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Pool Pavillion and Gardens

 

A new screened pavilion and gardens were added to and around an existing house with pool built in the 1920s in a Frederick Law Olmsted-designed subdivision in Atlanta. The building lot is extremely deep with views extending into a neighboring climax hardwood forest. Prior to this project, the site was a series of typically unrelated backyard and side-yard elements added haphazardly over the years resulting in a chaotic feeling.

 

The “gossamer” qualities of the new screened pavilion intentionally blur the distinction between the interior and exterior. Locating the floor level of the addition at mid-level between the house main floor and the level of the pool cancels the original perception of the house as psychologically separate. Instead of house and yard, the redesigned whole becomes a linked series of interior and exterior “rooms” and spaces with a natural sense of repose and a feeling it was all originally meant to be this way. Project Awards: First Prize, Great American Home Awards, National Trust for Historic Preservation / First Prize, Sympathetic Addition, National Trust for Historic Preservation / Merit Award for Design Excellence, Georgia Chapter American Institute of Architects.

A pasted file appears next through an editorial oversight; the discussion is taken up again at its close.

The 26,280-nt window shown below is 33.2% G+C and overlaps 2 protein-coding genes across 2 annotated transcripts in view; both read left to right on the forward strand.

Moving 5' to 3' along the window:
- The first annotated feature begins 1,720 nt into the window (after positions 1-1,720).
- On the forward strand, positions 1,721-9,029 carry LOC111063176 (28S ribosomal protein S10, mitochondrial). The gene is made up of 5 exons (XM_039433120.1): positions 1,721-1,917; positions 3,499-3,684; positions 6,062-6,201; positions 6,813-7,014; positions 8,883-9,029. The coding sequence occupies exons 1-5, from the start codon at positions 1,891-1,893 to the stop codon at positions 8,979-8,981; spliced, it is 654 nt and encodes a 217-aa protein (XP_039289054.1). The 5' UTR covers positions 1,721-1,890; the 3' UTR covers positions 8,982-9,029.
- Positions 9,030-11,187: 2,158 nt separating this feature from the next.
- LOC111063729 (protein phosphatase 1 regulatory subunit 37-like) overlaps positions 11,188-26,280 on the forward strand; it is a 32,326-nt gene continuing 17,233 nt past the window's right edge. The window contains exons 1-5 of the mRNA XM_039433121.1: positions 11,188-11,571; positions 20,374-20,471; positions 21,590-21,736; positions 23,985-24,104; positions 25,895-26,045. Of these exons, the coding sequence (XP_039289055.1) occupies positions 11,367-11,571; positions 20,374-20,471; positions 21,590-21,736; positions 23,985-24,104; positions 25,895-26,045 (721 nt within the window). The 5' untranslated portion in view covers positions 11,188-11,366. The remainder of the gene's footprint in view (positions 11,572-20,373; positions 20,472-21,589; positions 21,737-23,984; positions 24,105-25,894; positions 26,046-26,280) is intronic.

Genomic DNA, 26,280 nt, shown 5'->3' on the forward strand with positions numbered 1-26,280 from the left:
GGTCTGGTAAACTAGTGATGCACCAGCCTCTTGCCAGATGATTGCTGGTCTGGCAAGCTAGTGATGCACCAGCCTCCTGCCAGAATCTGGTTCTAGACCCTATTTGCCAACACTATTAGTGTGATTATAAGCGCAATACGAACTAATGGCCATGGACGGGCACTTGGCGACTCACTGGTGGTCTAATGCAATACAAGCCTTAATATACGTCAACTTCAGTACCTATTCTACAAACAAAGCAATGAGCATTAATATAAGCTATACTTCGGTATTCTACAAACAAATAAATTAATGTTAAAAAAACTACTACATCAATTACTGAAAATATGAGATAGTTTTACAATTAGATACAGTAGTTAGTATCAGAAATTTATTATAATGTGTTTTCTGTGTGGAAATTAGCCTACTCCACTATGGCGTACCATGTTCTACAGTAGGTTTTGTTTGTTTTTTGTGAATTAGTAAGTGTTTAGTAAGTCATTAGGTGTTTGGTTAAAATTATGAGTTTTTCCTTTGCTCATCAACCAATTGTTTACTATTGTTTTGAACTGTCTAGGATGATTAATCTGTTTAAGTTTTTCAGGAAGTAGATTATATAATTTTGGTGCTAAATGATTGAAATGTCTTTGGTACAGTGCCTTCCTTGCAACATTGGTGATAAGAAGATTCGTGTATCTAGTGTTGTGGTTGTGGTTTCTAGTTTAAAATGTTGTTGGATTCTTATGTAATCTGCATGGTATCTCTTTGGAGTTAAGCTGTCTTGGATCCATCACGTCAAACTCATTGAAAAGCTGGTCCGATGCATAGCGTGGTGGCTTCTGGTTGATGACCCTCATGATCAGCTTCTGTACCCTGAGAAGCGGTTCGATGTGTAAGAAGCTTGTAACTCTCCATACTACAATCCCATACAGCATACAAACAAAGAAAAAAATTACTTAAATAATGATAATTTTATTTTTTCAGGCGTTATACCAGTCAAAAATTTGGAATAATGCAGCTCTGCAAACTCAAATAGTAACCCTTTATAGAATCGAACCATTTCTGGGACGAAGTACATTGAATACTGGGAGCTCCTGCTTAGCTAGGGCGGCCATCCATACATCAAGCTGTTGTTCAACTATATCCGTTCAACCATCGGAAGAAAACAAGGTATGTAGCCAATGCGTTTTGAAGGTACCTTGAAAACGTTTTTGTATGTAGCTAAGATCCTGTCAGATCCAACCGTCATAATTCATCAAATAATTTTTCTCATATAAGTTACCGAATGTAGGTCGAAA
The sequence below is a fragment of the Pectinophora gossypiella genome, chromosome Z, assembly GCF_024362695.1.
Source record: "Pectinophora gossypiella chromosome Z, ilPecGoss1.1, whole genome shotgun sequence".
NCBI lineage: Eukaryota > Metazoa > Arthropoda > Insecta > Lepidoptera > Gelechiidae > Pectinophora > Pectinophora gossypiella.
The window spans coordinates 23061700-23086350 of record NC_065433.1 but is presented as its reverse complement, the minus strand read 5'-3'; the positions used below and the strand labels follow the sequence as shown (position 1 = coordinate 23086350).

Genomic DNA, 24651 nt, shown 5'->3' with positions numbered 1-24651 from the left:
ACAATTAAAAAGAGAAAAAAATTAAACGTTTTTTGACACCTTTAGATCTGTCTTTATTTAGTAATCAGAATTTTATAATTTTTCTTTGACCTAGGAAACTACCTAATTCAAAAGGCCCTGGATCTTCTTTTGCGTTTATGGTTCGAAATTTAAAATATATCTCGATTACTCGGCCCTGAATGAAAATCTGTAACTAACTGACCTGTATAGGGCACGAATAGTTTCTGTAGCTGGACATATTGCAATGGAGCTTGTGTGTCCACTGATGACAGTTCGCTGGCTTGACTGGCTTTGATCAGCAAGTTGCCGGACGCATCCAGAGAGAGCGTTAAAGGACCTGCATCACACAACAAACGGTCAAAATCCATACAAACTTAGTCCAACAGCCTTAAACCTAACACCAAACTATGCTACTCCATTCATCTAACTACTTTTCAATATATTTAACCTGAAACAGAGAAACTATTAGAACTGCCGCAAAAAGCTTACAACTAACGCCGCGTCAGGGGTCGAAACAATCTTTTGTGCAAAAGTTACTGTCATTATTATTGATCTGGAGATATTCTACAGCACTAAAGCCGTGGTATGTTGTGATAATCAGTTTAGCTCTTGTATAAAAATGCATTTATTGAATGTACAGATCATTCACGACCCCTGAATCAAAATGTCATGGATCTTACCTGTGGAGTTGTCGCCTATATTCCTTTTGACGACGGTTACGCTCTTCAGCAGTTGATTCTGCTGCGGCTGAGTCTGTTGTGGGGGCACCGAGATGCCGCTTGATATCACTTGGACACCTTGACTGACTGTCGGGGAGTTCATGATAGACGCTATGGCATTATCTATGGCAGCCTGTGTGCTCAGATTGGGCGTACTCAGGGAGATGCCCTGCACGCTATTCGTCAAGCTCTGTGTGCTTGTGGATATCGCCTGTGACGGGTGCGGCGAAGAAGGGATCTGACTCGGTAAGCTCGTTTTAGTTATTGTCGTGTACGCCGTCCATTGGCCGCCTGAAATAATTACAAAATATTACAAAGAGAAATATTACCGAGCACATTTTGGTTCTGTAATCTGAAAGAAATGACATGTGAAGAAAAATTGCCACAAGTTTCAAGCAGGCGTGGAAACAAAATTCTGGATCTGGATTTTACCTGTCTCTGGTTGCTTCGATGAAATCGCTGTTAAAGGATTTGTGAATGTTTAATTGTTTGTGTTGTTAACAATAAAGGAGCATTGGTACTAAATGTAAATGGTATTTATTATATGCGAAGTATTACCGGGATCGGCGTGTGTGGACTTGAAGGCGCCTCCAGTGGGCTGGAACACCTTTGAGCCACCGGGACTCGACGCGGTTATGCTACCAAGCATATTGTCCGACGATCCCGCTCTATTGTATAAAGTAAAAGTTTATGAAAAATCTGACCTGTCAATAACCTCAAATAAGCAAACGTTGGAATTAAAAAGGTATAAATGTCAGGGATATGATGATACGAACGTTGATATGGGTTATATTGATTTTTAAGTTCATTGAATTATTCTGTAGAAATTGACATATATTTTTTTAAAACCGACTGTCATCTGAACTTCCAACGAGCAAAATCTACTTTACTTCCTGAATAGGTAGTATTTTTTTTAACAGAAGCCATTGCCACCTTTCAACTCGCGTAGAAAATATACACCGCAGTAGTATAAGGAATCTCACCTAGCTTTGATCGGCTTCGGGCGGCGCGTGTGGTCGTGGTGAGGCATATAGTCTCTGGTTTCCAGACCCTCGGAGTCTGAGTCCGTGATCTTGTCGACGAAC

Robert M. Cain, Architect